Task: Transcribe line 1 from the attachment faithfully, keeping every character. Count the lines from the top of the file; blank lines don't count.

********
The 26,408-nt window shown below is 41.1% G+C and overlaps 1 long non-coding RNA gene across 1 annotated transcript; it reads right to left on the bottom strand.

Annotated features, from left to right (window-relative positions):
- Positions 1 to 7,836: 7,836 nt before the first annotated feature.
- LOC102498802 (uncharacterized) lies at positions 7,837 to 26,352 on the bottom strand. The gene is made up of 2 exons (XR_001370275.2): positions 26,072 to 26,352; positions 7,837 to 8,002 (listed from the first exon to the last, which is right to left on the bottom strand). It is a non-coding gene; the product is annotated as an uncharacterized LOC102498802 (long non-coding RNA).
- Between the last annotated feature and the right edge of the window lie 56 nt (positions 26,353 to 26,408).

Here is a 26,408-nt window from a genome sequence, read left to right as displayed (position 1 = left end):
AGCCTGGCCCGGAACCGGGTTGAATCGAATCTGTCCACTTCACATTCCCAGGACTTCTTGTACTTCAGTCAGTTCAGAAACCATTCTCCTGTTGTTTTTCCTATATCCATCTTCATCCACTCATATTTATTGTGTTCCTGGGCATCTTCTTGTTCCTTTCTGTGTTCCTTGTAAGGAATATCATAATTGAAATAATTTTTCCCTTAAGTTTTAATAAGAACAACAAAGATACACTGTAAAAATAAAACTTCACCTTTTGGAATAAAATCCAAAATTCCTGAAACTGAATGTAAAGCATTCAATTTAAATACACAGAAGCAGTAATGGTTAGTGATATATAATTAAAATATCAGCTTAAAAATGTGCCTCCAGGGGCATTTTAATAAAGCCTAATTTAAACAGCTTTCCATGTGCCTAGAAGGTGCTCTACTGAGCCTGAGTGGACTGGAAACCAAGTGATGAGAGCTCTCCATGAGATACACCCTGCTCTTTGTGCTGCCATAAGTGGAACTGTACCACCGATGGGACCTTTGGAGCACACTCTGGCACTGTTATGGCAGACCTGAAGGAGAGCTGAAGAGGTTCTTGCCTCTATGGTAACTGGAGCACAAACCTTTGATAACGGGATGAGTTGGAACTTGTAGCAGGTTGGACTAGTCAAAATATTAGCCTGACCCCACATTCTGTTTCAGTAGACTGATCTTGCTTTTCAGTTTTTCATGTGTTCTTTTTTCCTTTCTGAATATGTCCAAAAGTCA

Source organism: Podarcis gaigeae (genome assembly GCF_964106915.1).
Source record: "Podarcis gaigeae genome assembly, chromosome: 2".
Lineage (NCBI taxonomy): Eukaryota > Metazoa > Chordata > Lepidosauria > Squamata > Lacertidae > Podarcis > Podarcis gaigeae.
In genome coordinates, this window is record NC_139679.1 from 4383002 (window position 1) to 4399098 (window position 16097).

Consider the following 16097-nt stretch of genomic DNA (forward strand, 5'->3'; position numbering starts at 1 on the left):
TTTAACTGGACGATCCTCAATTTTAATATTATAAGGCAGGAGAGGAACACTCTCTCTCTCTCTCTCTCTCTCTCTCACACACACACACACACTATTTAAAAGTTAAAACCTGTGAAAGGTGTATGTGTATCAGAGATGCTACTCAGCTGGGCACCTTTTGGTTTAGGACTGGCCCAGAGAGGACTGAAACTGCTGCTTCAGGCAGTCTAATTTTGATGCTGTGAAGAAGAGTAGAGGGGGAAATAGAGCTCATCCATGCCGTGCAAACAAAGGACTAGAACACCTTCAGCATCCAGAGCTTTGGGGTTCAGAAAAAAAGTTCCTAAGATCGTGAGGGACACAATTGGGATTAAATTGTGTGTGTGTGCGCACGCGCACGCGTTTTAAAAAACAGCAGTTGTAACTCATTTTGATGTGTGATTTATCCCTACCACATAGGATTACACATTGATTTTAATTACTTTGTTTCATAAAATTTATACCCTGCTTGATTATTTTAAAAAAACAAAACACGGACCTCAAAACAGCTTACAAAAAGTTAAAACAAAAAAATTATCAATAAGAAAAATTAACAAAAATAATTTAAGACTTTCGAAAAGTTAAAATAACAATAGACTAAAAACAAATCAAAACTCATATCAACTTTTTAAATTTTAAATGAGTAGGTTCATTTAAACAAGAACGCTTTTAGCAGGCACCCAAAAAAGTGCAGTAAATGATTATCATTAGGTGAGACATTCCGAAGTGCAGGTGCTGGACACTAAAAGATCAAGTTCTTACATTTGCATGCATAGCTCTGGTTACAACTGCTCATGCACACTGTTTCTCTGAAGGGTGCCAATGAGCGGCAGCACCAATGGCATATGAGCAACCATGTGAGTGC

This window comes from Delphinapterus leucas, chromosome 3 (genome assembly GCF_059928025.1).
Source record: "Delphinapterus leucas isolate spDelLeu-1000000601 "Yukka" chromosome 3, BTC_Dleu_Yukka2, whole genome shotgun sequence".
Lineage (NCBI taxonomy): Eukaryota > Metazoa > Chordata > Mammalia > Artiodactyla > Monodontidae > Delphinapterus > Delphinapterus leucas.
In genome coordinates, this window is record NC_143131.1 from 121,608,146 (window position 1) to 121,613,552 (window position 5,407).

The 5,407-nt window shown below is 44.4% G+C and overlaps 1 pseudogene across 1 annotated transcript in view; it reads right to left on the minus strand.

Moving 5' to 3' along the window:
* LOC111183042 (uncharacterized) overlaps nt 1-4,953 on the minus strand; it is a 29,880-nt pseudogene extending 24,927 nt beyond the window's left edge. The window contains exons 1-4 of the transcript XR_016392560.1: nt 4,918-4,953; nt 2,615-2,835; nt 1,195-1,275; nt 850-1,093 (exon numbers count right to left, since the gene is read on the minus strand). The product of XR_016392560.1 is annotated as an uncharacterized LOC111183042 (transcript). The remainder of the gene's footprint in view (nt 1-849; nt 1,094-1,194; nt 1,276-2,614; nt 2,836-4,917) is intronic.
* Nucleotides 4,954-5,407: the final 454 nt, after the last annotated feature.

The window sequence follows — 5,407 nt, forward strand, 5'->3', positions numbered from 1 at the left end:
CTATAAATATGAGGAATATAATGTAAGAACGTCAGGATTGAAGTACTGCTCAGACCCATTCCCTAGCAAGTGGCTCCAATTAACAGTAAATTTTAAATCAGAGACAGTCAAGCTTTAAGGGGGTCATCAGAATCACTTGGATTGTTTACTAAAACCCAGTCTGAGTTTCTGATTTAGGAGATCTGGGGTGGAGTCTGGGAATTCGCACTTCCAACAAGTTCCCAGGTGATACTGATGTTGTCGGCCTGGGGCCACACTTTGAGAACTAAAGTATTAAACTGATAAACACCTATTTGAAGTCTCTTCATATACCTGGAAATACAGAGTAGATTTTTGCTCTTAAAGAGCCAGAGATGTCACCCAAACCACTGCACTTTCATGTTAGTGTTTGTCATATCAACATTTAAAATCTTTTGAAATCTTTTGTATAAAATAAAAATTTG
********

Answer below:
The 26,408-nt window shown below is 41.1% G+C and overlaps 1 long non-coding RNA gene across 1 annotated transcript; it reads right to left on the bottom strand.